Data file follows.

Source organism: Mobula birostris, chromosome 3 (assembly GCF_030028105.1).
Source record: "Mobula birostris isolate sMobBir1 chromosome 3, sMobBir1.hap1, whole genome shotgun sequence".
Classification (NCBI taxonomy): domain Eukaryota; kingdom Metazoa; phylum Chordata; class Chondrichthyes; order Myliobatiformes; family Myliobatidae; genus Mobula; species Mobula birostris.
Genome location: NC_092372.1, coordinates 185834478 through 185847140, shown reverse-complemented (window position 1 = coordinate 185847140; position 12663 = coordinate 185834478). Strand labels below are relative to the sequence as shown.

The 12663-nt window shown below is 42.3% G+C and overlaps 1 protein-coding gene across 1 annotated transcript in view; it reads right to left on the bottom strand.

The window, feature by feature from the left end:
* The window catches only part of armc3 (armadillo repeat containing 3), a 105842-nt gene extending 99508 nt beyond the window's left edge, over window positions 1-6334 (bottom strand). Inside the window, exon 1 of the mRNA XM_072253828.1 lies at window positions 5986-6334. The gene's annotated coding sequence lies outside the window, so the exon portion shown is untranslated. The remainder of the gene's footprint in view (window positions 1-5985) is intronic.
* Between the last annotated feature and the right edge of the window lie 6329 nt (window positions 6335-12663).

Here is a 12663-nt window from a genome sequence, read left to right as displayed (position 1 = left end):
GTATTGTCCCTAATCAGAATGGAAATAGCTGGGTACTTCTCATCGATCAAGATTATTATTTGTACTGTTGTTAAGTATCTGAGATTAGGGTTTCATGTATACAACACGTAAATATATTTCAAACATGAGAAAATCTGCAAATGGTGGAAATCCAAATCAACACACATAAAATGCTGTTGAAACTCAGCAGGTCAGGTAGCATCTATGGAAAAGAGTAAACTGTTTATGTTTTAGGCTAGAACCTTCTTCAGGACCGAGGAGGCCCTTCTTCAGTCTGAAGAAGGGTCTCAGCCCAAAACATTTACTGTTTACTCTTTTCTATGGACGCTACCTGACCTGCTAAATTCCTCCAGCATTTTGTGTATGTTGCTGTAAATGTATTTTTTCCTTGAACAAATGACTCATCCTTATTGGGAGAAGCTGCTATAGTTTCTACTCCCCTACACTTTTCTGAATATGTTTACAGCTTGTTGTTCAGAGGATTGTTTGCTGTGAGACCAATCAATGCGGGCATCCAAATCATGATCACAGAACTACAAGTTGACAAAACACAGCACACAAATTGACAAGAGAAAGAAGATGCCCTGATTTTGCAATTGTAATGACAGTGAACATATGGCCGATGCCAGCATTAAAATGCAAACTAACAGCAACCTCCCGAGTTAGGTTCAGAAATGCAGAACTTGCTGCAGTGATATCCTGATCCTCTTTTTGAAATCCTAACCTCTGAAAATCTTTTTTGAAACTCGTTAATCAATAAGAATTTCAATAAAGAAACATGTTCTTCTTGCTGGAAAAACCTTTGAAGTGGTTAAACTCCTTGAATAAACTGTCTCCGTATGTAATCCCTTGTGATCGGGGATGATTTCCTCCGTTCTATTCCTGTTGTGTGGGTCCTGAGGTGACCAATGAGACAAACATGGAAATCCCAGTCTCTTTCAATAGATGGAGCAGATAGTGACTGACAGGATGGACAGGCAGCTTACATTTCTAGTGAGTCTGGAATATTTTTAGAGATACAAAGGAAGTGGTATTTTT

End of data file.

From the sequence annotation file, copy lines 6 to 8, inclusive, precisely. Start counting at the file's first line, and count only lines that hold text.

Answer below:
The window, feature by feature from the left end:
* The window catches only part of armc3 (armadillo repeat containing 3), a 105842-nt gene extending 99508 nt beyond the window's left edge, over window positions 1-6334 (bottom strand). Inside the window, exon 1 of the mRNA XM_072253828.1 lies at window positions 5986-6334. The gene's annotated coding sequence lies outside the window, so the exon portion shown is untranslated. The remainder of the gene's footprint in view (window positions 1-5985) is intronic.
* Between the last annotated feature and the right edge of the window lie 6329 nt (window positions 6335-12663).